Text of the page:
After a blazing hot 3-0 start, the Philadelphia 76ers are starting to do what many experts predicted they would at the start of the season: lose games. Considered to be one of the teams “tanking” for a better spot in this year’s star-studded draft, the 76ers (8-20) have been involved in plenty of trade rumors and scenarios. Come February 20—the NBA’s trade deadline—General Manager Sam Hinkie will have several tough decisions to make on whether or not to trade certain veteran players.
One of those guys will be power forward Thaddeus Young, whose name has been swirling most rapidly in trade rumors this winter. Several weeks ago, ESPN’s Marc Stein reported that the Rockets and Sixers were talking a trade that involved Omer Asik, and many speculated that Thad Young was Houston’s primary target. Several even speculated that the 76ers could be involved in talks with Cleveland, although those rumors have since dissipated.
I, however, think that Sam Hinkie would do his franchise a disservice by trading the 25-year old—yes, Young is, despite his six-year tenure in the league, only 25 years of age. Why? There are several reasons to consider, both in terms of his production and how he fits into the Sixers overall plans.
First, let’s look at how well Young has played for Brett Brown’s squad so far this season. In 33.1 minutes per game, Young is averaging 16.8 points, 6.7 rebounds, and 1.4 steals per game. He is also shooting the ball at a 49.9% clip from the field and an incredible 44.0% from beyond the arc. He has been the 76ers most consistent scorer, with only three single-digit point totals all season, and has been extremely efficient doing it. His effective field goal percentage (eFG%), an advanced shooting statistic that takes into account the added value of a three-point shot, is 53.0%, higher than guys like Paul Millsap, Kevin Love, Tony Parker, DeMarcus Cousins, Blake Griffin, and Damian Lillard (per MySynergySports).
Thad has also been one of the best, if not the best, defenders on the team. He has thrived in Brett Brown’s system where others have not. Opponents are shooting only 39% from the field against Young, and 33% from beyond the arc. They are also turning the ball over 9% of the time against him. These statistics are pretty good, but they are even more impressive when you take into account how often he has to make up for the mistakes of his defensively incompetent teammates and how those instances hurt his stats.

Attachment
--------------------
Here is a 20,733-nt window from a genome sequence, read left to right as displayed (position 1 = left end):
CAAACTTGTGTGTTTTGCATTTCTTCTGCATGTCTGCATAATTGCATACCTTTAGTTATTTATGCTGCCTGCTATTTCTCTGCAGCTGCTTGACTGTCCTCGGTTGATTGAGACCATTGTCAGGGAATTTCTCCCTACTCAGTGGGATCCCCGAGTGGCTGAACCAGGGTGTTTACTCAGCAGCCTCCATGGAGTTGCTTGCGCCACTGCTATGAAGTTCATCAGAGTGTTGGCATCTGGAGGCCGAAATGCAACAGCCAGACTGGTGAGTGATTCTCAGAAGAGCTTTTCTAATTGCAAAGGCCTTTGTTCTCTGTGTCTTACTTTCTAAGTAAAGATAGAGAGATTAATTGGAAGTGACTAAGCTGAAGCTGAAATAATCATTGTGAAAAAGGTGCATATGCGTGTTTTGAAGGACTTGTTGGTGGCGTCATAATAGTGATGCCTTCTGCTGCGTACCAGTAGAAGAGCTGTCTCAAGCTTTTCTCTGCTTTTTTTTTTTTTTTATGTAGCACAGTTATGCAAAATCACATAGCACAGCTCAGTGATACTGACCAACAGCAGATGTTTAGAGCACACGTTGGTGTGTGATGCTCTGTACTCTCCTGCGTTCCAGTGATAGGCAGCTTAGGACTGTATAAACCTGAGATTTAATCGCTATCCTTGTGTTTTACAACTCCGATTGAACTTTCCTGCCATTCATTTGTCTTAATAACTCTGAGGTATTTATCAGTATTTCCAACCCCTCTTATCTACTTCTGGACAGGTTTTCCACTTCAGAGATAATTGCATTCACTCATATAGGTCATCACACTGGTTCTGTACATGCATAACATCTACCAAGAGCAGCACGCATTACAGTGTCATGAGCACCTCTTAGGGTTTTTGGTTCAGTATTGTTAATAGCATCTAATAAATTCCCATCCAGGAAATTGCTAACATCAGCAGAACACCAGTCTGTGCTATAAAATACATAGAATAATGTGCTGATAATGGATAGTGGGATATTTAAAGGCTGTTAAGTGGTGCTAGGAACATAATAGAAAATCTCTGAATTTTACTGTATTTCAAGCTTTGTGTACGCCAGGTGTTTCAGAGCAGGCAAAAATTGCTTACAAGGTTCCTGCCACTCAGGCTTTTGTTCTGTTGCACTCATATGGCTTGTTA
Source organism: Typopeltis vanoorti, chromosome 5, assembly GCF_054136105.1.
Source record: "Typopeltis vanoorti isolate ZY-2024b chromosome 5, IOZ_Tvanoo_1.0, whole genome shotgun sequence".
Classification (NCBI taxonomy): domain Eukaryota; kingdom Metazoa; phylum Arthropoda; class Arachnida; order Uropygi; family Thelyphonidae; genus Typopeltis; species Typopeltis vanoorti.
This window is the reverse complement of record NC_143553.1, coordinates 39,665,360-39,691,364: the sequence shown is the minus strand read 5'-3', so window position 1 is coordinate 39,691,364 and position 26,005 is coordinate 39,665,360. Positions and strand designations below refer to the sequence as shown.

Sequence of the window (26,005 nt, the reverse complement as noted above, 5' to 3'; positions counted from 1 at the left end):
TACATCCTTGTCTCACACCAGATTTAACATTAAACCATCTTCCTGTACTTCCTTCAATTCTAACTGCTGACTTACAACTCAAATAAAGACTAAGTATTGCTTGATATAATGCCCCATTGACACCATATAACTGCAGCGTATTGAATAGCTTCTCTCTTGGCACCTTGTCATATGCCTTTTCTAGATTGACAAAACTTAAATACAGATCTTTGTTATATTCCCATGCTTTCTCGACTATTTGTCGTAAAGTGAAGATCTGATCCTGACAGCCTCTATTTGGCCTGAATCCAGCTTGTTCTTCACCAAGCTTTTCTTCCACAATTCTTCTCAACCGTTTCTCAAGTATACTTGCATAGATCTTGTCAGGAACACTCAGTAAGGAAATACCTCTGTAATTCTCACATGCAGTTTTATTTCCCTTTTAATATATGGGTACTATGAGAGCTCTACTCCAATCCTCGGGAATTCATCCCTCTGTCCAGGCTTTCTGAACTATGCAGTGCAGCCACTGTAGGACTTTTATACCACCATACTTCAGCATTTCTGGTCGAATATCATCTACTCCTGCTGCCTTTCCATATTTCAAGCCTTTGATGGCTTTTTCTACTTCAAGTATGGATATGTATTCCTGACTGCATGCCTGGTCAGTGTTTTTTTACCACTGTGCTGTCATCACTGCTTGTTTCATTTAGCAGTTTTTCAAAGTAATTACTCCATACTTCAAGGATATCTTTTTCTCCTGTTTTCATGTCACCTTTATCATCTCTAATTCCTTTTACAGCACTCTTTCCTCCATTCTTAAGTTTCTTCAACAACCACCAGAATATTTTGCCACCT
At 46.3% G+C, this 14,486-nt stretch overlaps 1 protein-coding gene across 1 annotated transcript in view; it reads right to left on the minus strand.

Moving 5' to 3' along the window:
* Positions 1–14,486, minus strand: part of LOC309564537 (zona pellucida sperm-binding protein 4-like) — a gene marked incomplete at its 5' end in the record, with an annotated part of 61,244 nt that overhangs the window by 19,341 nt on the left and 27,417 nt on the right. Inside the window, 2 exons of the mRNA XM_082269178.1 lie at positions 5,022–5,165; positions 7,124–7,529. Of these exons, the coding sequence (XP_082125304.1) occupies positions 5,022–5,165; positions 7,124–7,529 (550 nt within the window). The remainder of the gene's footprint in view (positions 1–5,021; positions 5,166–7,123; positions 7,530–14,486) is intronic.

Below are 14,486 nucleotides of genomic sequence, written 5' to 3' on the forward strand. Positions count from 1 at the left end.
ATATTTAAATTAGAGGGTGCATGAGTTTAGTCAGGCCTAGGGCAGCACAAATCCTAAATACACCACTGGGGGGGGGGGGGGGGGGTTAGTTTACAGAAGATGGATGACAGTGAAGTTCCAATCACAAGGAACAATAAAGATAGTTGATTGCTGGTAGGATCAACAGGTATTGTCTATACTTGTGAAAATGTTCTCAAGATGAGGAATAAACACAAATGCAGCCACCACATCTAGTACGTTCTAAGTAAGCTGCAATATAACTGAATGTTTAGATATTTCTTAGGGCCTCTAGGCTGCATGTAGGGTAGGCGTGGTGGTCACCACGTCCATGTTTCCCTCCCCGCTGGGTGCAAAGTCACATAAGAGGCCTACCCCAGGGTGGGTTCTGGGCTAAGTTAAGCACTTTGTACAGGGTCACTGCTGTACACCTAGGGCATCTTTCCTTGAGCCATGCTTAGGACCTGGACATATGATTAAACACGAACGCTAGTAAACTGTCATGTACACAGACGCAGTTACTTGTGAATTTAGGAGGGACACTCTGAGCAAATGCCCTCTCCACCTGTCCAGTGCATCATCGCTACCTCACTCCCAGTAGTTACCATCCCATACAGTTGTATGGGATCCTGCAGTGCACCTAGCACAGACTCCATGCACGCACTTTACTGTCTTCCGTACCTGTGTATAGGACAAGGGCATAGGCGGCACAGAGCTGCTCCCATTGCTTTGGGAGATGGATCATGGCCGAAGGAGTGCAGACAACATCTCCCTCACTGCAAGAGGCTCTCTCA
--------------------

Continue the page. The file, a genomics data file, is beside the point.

In fact, when teams isolate Young on one side of the floor, they are only scoring points 26% of the time according to MySynergySports.
So you have that: he has been productive for the 76ers this season, and at both ends. But in an organization that values the future, you also have to look at how No. 21 will fit into the equation going forward. Is he a guy the Sixers would be smart to keep around, even at $9 million/year over the next two seasons (per ShamSports.com)? The answer is a resounding “YES!”
First, keeping Young around allows Hinkie to address more pressing concerns in the draft. Instead of worrying about finding a big man who complements Nerlens Noel, he can focus on adding a shooting guard who can actually shoot and a scoring small forward. The latter will likely be found with the team’s first pick; I am thinking Duke’s Jabari Parker or Kansas’ Andrew Wiggins. Finding a talented shooting guard with the Pelicans’ pick—acquired in the Jrue Holiday trade—should not be too difficult either.
Look how fine a starting lineup with Young could look: MCW – Mario Henzonja (2014 prospect) – Jabari Parker – Thad – Nerlens Noel
Thad has also already found chemistry with Carter-Williams, the 11th overall pick in this year’s draft. Young has been one of the NBA’s most effective pick-and-roll players in this season, scoring on 63% of possessions where he and MCW run the pick-and-roll. Carter-Williams is an extremely effective P-and-R player because of his size and length; teams have to respect his ability to finish even with a defender on his back, which makes the rolling big man even more dangerous because the defender cannot cheat away from MCW. That dynamic is just one of the areas in which Young has proven invaluable to Philadelphia’s offense moving forward.
Finally, we have to look at one of the most obvious—and often overlooked—benefits of keeping Thad around. Unlike Evan Turner and Spencer Hawes, two trading chips with only one year left on their respective contracts, the 76ers will get to reap the benefits of Young’s value over the next two seasons. That will be when this team will actually be trying to win, so it makes sense to keep a player as valuable as Young around until his talent can be used to win meaningful games.
If the 76ers are trying to trade one of their veteran players to add draft picks or young talent, the last guy I would move if I were Sam Hinkie would be Thad Young. Not only has he been the most productive, but his long-term value to this franchise is also the greatest.
Those are just my thoughts on the situation. Let me hear yours by commenting below or by letting me know on Twitter!